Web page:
One suggestion was to leave it just like that---because the combination of unpainted sketch and painted background was interesting---maybe interesting enough to pronounce it finished. So, leave it alone and reflect upon it awhile. Another suggestion was to use heavy gel medium tinted with a little zinc white to paint only the flowers and pears---as heavy gel dries clear and zinc white is translucent, the background would remain visible---and that could prove interesting. After reflecting, I chose this latter suggestion---and was quite pleased.Then, my husband entered the process---not satisfied with my results. Usually he thinks I need to push the values (light and dark) of colors more. I felt slightly annoyed, thinking I had done that---but I went back to the easel and did as he suggested since he is an experienced artist with a BFA. OK, I thought. The painting is better.
Still, though, not satisfied, he picked up my brush, took over my spot at my
easel---and applied the paint his way. At the conclusion of his hands-on
instructions, we did get a much more effective, interesting piece of art---I’ll
have to admit.
Ken: From Original Ideas to Original Paintings
Always inspired by Nature’s beauty and danger, I painted this painting from a photo I took while on a photographic safari in Kenya in 1986. The canvas had to be large, 6 feet x 4 feet, to capture the grandeur of the hills—and their stardom from appearing in the movie, Out of Africa---as well as render my respect for such an environment. I added the Masai warrior to my painting to show how in spite of his small size compared to the hills and woods, the warrior is at home in his hostile surroundings. At any moment a lion or Cape buffalo might come out of the woods and threaten him. The tourists would not know what to do, but armed with his spear, the Masai warrior would. I and the members of my safari group were instructed not to leave the vehicles for any reason due to the dangerous animals, snakes, and scorpions---a stimulating environment for someone like me. Such excitement definitely activated my creative process---and several other paintings emerged---like this one of Acacia trees on the Serengeti:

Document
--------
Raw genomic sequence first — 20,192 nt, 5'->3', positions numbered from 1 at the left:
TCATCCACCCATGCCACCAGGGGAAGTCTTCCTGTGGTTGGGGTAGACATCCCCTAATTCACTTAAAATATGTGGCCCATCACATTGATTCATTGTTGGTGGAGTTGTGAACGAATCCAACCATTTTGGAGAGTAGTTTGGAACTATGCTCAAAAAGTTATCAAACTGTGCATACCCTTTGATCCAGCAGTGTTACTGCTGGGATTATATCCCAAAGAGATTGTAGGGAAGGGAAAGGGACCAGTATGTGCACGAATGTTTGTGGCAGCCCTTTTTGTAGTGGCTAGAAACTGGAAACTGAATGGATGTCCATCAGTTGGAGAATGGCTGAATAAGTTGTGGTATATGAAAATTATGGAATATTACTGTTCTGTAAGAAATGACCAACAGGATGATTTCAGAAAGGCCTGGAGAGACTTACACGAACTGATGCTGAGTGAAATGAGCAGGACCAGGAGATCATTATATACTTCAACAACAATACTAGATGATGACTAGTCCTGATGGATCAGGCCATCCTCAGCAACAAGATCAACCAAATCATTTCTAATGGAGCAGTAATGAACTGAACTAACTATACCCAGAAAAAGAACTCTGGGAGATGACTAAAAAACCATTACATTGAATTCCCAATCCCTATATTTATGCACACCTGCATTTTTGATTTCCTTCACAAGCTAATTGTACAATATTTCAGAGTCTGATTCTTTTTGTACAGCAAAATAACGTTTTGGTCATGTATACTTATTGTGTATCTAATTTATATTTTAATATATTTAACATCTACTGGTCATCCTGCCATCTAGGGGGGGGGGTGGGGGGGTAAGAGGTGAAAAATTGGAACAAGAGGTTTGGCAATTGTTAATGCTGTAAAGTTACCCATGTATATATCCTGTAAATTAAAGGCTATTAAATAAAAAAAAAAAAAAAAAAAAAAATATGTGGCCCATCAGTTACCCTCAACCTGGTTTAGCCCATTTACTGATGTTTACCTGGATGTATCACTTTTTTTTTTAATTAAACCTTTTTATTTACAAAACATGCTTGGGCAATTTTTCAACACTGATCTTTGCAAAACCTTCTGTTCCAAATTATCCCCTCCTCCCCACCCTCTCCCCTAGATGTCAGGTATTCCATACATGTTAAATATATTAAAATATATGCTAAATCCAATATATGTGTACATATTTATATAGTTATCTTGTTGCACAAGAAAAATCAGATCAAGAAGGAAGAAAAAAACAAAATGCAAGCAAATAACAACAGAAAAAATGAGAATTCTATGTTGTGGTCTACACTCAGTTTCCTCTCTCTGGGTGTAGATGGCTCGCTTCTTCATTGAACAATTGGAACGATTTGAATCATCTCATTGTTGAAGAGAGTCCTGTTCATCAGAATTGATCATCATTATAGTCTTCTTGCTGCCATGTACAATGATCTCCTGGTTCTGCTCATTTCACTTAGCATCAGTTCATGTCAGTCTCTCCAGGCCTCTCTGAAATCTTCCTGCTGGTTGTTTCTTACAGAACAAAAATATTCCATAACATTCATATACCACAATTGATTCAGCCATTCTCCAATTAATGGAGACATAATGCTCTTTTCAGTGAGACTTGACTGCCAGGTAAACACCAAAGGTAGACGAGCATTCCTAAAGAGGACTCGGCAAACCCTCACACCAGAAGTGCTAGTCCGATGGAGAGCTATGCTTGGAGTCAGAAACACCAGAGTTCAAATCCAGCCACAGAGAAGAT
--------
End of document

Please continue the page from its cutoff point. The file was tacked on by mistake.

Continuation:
Ken: From Borrowed Idea to Original Painting
A recent painting, Mosasaur: I found this idea in photographic form in a local newspaper---and liked the effect of the colors, the light and dark, the fact that it was a dinosaur, something I have been interested in since childhood. I still have the clay dinosaurs I made in elementary school. My library also retains the childhood books from which I would draw dinosaurs, especially the predatory T-Rex. Now, I have newer books and National Geographic magazines on the “terrible lizards.” And, from time to time, I even dream of dinosaurs. One dream was about a T-Rex who lived in a local park and was harassing my maternal grandparents. I grabbed a 30-06 deer rifle to hunt it down---but never got a shot. Another version of St. George and the Dragon! I have plenty of inspiration for future dinosaur paintings.
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|Paintings by Ken Arthur||Sculpture by Ken Arthur|
|Lanscape paintings||Bronze sculpture|
|Nature paintings||Aluminum sculpture|
|Ocean paintings||Steel sculpture|
|Figure paintings||Distreesed Steel sculpture|
|Still Life paintings||Mixed Media sculpture|
|Paintings by Pam Arthur|
|Still Life paintings|